|Community support gives Owen family strength and encouragement|
|Written by Deborah Stone|
Life as the Owen family knew it changed irrevocably in a split second one late December afternoon, proving once again the fragility of human existence.
The Bothell couple, Tim and Cheryl Owen, along with their daughters Jessie, 27, and Jaime, 25, son Jeremy, 22, and son-in-law Steven Mayer, 25, were headed over Stevens Pass when a 125-foot old-growth tree, laden with wet snow, crashed onto their vehicle.
Cheryl and Tim were killed instantly.
Medics extracted Jessie, Jaime and Steven, who were trapped in the back seat, and took them to Central Washington Hospital.
Later, they were transferred to Harborview.
Jeremy, though bruised, was released after being treated.
Jaime, a law student at Seattle University and her husband Steven, a Microsoft employee, suffered extensive leg, arm and pelvic fractures, as well as serious internal injuries, while Jessie, a sixth grade teacher at Frank Love Elementary, sustained a catastrophic spinal cord injury and is currently paralyzed from the shoulders down.
Several months have gone by since the accident and after undergoing multiple surgeries, Jaime and Steven are now recovering together and receiving extensive physical therapy at Kindred, a skilled nursing facility.
Their prognoses are good, as neither suffered a spinal cord injury, but the recovery process is slow and rife with challenges.
Jaime was recently cleared to bear weight on her left leg and is now standing up and practicing walking with the help of parallel bars and her physical therapist. She will eventually progress to the next step – using a walker.
“The doctors say I should make a full recovery, but they can’t be 100 percent,” says Jaime. “They tell me I will be able to do what I used to do, but to what extent is the question.”
She notes that her husband Steven is progressing, too, but hasn’t been cleared to bear weight on either of his legs yet.
“He has similar injuries to mine, but he also broke his back,” she adds.
Currently, Steven is using a wheelchair to get around. The couple has been informed that in the future they will most likely return to Harborview for a few more months of inpatient rehab, followed by several months of outpatient therapy.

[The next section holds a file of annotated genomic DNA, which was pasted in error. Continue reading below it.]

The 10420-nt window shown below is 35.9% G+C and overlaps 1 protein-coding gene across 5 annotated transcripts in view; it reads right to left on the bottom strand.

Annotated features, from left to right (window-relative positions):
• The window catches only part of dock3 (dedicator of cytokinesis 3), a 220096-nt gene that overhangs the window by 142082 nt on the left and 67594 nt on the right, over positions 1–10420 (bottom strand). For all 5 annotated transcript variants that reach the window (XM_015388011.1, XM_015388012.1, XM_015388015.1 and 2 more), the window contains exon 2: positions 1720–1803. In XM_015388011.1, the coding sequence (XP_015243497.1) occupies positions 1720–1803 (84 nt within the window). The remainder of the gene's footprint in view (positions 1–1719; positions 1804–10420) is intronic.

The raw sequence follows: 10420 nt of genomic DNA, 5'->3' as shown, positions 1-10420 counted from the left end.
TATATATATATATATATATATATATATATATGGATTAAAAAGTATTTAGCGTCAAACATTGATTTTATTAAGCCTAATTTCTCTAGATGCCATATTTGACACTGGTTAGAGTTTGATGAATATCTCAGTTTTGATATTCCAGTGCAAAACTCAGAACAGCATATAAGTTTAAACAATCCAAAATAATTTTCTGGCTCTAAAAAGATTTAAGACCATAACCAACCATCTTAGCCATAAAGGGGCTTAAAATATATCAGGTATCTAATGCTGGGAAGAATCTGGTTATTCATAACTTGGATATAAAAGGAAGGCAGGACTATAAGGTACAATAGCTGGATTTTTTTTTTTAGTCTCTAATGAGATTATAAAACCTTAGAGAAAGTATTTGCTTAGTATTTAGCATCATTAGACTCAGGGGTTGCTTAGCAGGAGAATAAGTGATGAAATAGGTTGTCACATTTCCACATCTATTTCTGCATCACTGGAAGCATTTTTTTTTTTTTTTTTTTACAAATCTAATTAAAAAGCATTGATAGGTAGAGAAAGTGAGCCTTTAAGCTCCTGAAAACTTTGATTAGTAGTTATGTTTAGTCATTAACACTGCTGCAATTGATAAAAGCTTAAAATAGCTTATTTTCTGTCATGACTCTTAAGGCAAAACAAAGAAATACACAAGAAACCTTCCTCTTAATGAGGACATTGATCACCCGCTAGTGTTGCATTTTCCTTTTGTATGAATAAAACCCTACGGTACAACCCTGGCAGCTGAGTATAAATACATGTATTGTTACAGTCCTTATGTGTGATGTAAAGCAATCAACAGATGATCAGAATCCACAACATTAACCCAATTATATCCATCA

Jessie, who underwent two months of intensive inpatient rehabilitative therapy at Harborview Medical Center, recently joined her sister and brother-in-law at the nursing facility.
According to Jaime, Jessie is regaining some function and is now able to lift her arms up to her face and turn her body on a bed.
“She’s a fighter,” says Jaime. “She is determined that she will walk again and we believe she will get it back, but when, we don’t know. What we do know is that Jessie is very determined and she is doing awesome in her therapy. Her spirits are good and she is staying positive. We’re all trying to stay positive.” She adds, “We owe our strength to all the support we have received from family members, friends, neighbors, co-workers, employers, the community and even complete strangers. Everyone has been so incredible, so amazing.”
She goes on to explain how devoted and thoughtful people have been, from sending cards and gift cards to making meals and donating to the family’s established relief fund.
A team of caregivers, consisting of family and close friends, continues to take shifts at the hospital and nursing facility to ensure that Jessie, Jaime and Steven always have companionship and an advocate to look after their needs and best interests.
Others have been looking after Jeremy, who has since returned to Eastern Washington University where he is a student.
However, he makes frequent visits back to the area to check on his sisters, both of whom he feels very protective to and who mean the world to him. The outpouring of support doesn’t surprise Christy Jennings, a neighbor and longtime friend of the Owen family.
“It’s a testament to what this family has meant to this community,” she says. “Tim and Cheryl were pillars of the community. They were very involved in everything and especially their kids’ activities.”
She notes that Tim, an insurance agent, served as a Northshore soccer and softball coach, and Cheryl was a manager at Amazon, had worked for Microsoft and was previously a community college consultant.
“Tim and Cheryl gave of themselves,” adds Jennings, “and it’s fitting that the community is now giving back to them. They are giving these kids the strength and ability to go on in life after such a terrible tragedy.”
Jaime, acting as spokesperson for the family, says that there aren’t enough words to express the amount of gratitude and appreciation she and her husband, and her sister and brother feel toward the community. She makes special mention of all the people who have honored her parents’ memories at the vigil held shortly after the accident, as well as via messages in cards and on the designated blog that Jennings created to keep others informed of the situation.
“These memories and stories are so important to us,” she comments, “and we are so grateful that people took the time to share them with us. They mean so much to us and we will treasure them. Thank you.”